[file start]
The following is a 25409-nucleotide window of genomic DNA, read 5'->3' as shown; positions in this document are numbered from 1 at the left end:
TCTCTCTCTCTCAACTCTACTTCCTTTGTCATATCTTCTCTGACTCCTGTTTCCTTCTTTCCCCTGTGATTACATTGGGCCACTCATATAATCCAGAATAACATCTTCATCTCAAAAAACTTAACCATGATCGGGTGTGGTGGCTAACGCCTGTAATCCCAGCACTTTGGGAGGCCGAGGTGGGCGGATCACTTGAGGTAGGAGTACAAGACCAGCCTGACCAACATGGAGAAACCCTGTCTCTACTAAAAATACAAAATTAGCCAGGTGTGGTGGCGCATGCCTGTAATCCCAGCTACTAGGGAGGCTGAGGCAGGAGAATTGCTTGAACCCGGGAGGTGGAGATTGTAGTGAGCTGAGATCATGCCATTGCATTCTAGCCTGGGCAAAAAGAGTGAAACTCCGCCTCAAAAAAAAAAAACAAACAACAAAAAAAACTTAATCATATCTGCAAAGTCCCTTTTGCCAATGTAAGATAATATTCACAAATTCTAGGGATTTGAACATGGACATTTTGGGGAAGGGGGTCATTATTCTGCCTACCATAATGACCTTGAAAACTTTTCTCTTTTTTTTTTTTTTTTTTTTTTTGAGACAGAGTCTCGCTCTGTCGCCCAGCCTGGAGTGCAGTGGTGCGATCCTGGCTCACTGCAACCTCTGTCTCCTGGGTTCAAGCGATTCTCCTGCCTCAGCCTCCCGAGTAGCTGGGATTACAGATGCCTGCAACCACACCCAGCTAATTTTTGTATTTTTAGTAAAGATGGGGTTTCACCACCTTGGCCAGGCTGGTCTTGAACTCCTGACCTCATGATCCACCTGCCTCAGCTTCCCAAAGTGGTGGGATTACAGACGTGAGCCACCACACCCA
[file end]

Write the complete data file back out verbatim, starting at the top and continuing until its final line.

The following is a 25409-nucleotide window of genomic DNA, read 5'->3' as shown; positions in this document are numbered from 1 at the left end:
TCTCTCTCTCTCAACTCTACTTCCTTTGTCATATCTTCTCTGACTCCTGTTTCCTTCTTTCCCCTGTGATTACATTGGGCCACTCATATAATCCAGAATAACATCTTCATCTCAAAAAACTTAACCATGATCGGGTGTGGTGGCTAACGCCTGTAATCCCAGCACTTTGGGAGGCCGAGGTGGGCGGATCACTTGAGGTAGGAGTACAAGACCAGCCTGACCAACATGGAGAAACCCTGTCTCTACTAAAAATACAAAATTAGCCAGGTGTGGTGGCGCATGCCTGTAATCCCAGCTACTAGGGAGGCTGAGGCAGGAGAATTGCTTGAACCCGGGAGGTGGAGATTGTAGTGAGCTGAGATCATGCCATTGCATTCTAGCCTGGGCAAAAAGAGTGAAACTCCGCCTCAAAAAAAAAAAACAAACAACAAAAAAAACTTAATCATATCTGCAAAGTCCCTTTTGCCAATGTAAGATAATATTCACAAATTCTAGGGATTTGAACATGGACATTTTGGGGAAGGGGGTCATTATTCTGCCTACCATAATGACCTTGAAAACTTTTCTCTTTTTTTTTTTTTTTTTTTTTTTGAGACAGAGTCTCGCTCTGTCGCCCAGCCTGGAGTGCAGTGGTGCGATCCTGGCTCACTGCAACCTCTGTCTCCTGGGTTCAAGCGATTCTCCTGCCTCAGCCTCCCGAGTAGCTGGGATTACAGATGCCTGCAACCACACCCAGCTAATTTTTGTATTTTTAGTAAAGATGGGGTTTCACCACCTTGGCCAGGCTGGTCTTGAACTCCTGACCTCATGATCCACCTGCCTCAGCTTCCCAAAGTGGTGGGATTACAGACGTGAGCCACCACACCCA